In 2015, the Iowa Cubs were a disparate collection of players. Some were prospects, some were AAAA players hoping for one final crack, and some were organizational players. The team went 80-64 and finished tied for second in the American North Division of the Pacific Coast League. Kris Bryant, Kyle Schwarber, and Addison Russell all spent short stints with the club before heading to Chicago.
Javy Baez led the team in batting average and Christian Villanueva paced his teammates with 18 HRs and 88 RBIs. Reliever Blake Cooper topped the pitching ranks with 50 appearances while Carlos Pimentel went 12-6 and was named the Pacific Coast League’s Pitcher of the Year. He was let go this offseason by the Cubs. Dallas Beeler had an up-and-down year, as did reliever Armando Rivero, and Eric Jokisch tore his labrum and missed an extended amount of time.
For 2016, the team has changed drastically. The pitching staff has been rebuilt to back up the big league bullpen, and some new hitters have been given one more chance to make it as bench players in the majors. In addition, and most importantly, there are several prospects who will be at Iowa who can’t wait to get their shot at the next level.
This year’s Iowa team will have a lot of depth with the potential to score a lot of runs. I remember seeing most of the players, but not all, in 2013 at Kane County when they were just two years out of high school. Currently, there are over 45 players who will compete for spots at Iowa.
Willson Contreras will be the prospect everyone has their eyes on in 2016. Contreras didn’t come out of nowhere last year to rise to the top of the prospect list, but it sure seems like he did. He’s always been seen as a great athlete, it’s just that he finally began to put everything together in his third year as a full-time catcher in the Cubs organization. After hitting .333 and winning the Southern League batting title, Contreras was named the Cubs Minor League Player of the Year and looks like he is being groomed to take over for David Ross in 2017 and Miguel Montero in 2018.
Two position players that will return are Christian Villanueva and Arismendy Alcantara. Longtime Cubs Logan Watkins, John Andreoli, and Stephen Bruno join them. All five are blocked by players above them and have others below them breathing down their necks.
Albert Almora really turned it on in the second half last year and looks like he made a jump in his development based largely on a different leg kick. Mike O’Neill comes to the Cubs from the Cardinals organization, where he had a solid record as a high-on-base-percentage hitter, similar to Mark Zagunis but with a higher average. It will be interesting to see what O’Neill can do playing every day at Iowa.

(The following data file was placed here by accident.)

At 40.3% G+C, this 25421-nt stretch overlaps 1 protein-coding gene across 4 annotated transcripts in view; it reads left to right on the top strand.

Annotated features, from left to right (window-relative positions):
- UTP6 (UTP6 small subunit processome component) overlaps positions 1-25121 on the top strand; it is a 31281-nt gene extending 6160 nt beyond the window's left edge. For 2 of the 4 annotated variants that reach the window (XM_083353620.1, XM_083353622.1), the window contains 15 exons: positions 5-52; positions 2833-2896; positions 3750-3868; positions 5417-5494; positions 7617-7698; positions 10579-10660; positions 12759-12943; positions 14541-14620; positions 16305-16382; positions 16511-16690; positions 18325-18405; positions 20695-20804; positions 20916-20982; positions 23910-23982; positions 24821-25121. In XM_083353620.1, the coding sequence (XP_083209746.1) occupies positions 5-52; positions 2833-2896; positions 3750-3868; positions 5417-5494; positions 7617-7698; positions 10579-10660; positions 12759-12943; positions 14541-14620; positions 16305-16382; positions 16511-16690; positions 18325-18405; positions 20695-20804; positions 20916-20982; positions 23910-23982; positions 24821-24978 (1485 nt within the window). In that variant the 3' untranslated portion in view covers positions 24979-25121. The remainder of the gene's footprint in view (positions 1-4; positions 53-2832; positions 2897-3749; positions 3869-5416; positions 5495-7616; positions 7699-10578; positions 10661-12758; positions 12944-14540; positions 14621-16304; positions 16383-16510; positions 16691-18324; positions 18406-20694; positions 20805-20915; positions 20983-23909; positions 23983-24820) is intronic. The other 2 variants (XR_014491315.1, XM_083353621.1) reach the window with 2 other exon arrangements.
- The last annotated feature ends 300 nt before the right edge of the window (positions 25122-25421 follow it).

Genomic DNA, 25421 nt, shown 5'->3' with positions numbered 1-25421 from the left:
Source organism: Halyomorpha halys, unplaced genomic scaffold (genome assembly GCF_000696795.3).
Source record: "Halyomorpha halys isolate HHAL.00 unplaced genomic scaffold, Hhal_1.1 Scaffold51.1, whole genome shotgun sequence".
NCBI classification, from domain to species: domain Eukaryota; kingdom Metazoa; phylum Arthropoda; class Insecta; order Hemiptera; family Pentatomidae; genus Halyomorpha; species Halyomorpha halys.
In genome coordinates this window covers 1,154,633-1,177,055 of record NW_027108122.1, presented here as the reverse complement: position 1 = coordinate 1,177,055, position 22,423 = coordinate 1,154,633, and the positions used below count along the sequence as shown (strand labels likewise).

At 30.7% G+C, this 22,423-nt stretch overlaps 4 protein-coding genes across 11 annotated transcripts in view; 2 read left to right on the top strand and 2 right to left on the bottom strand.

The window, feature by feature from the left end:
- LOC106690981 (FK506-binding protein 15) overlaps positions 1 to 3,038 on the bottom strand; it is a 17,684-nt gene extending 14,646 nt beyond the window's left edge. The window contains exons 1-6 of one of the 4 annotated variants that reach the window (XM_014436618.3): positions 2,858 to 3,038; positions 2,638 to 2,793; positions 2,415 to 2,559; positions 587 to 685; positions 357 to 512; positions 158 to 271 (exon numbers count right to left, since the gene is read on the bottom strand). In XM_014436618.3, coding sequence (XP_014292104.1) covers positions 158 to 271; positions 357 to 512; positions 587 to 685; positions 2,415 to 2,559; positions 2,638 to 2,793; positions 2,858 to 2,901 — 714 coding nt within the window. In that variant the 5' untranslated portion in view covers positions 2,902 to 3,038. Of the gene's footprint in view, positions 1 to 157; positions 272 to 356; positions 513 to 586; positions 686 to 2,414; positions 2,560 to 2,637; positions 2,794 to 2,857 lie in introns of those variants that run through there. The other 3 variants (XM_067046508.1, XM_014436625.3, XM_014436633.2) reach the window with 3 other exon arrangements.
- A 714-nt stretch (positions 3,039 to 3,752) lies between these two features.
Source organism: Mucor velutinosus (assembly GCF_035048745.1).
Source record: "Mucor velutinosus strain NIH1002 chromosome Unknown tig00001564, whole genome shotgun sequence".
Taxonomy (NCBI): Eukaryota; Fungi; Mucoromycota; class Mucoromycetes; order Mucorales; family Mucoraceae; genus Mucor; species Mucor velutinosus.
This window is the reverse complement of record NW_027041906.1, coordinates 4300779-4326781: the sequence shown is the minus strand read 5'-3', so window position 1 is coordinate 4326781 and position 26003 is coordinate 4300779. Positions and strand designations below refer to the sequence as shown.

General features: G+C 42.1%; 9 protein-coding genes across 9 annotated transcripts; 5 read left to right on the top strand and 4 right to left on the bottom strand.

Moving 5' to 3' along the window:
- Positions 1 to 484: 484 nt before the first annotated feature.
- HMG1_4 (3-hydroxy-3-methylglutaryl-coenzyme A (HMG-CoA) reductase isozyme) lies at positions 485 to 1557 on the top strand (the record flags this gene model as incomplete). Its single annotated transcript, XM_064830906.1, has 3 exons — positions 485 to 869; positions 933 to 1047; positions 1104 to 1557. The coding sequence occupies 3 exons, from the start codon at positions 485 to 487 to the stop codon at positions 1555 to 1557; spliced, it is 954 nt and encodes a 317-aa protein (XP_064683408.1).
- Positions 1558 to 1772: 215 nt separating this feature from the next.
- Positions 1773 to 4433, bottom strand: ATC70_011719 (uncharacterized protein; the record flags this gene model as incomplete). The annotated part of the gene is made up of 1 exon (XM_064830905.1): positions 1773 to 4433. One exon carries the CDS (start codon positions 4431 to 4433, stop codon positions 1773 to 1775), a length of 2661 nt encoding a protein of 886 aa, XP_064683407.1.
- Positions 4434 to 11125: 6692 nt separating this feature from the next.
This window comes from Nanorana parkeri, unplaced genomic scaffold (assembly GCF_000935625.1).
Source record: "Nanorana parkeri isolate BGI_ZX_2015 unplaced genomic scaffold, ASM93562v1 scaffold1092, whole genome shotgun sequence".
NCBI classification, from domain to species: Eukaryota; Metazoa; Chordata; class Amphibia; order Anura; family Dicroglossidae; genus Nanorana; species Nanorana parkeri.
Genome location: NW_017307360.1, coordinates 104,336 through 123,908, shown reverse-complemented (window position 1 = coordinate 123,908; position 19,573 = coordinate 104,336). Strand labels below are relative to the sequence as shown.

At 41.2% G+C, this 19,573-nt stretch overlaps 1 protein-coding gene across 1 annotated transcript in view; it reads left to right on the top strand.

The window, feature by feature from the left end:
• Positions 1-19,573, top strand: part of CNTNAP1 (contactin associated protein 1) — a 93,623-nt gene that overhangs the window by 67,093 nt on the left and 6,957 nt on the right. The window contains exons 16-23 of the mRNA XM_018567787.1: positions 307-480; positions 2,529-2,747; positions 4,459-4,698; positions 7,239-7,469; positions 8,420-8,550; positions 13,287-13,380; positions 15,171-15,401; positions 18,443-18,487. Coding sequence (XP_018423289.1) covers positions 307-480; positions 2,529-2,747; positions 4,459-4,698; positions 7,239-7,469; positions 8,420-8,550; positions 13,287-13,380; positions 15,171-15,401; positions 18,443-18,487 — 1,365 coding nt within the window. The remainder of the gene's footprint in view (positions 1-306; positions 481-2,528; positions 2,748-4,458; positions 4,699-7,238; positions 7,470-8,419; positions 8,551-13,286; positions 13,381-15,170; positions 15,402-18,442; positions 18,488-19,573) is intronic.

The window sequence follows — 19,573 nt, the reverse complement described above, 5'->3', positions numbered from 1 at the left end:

Here is a list of prospects who are likely to be competing for a spot on the opening day Iowa roster:
C: Willson Contreras, Taylor Davis, Mike Federowicz, David Freitas
1B: Jesus Guzman and Kelly Dugan
2B: Stephen Bruno, Arismendy Alcanta
SS: Logan Watkins, Ryan Dent
3B: Christian Villanueva, Anthony Giansanti
OF: John Andreoli, Mike O’Neill, Albert Almora, Juan Carlos Perez, and Bijan Rademacher
SP: Ryan Williams, Frank Batista, Jeffrey Antigua, Erick Jokisch, Dallas Beeler, Drew Rucinski, Stephen Fife, Luis Cruz, Felix Pena, and Pierce Johnson
RP: Andury Acevedo, Edgar Olmos, Carl Edwards Jr, Zac Rosscup, Spencer Patton, Armando Rivero, Brandon Gomes, Jean Machi, Scott Barnes, Blake Cooper, Yoanner Negrin, Starling Peralta, Luis Parra, Michael Jensen, Tayler Scott, Gerardo Concepcion, Matt Brazis, Jack Leathersich (Injured – TJS) and PJ Francescon (Suspended).
When it comes to starting pitching, I’m excited to see Ryan Williams, Felix Pena, and Pierce Johnson in AAA for the first time. All three should move up from Tennessee to join Eric Jokisch and Dallas Beeler, among others, in the rotation. Williams, the Cubs’ Minor League Pitcher of the Year in 2015, should be an interesting watch as he has great command and is versatile enough to be a starter or a reliever. Either way, he is going to pound the zone.
Pierce Johnson is probably the most ready in terms of his arsenal, but walks — not to mention nagging injuries — have been holding him back from advancing. He has yet to pitch more than 120 innings in a season, but I think he makes it to Chicago this year nonetheless. His stuff is too good not to get there. The question is whether he goes up as a starter or a reliever. I tend to think he would be eased in as a reliever in late summer just based on innings. That would allow him to pitch deeper into the season. With four pitches at his command, Johnson has a good chance to succeed in either role.
What the Cubs have done this offseason has created a lot of redundancy in the bullpen and starting staff. It’s really going to make for a very competitive atmosphere in Spring Training for both the major and minor league camps. It can only help strengthen the organization from top to bottom.
Five Who Will Thrive in 2016
- Willson Contreras – The Cubs’ reigning Minor League Player of the Year will see if he can repeat his outstanding 2015.
- Albert Almora – A new leg kick helped propel him into an outstanding last six weeks of the season in which he hit over .300. Playing in a hitter’s league will only help him get to Chicago.
- Christian Villanueva – Still hitting for power, driving in runs, and playing multiple positions. There’s just no place for him in Chicago as of now.
- Ryan Williams – I love his versatility on the mound and his mentality in attacking the zone.
- Pierce Johnson – He has everything he needs to get there, he just needs to improve his command to move on up.
Next to Arrive in Des Moines
If I was a betting man, I’d lay money that Brad Markey will be the pitcher that arrives first and Dan Vogelbach would be the hitter. Because of their age, they don’t need a lot of seasoning at AA. Markey is like a miniature Williams and Vogelbach just needs to stay healthy.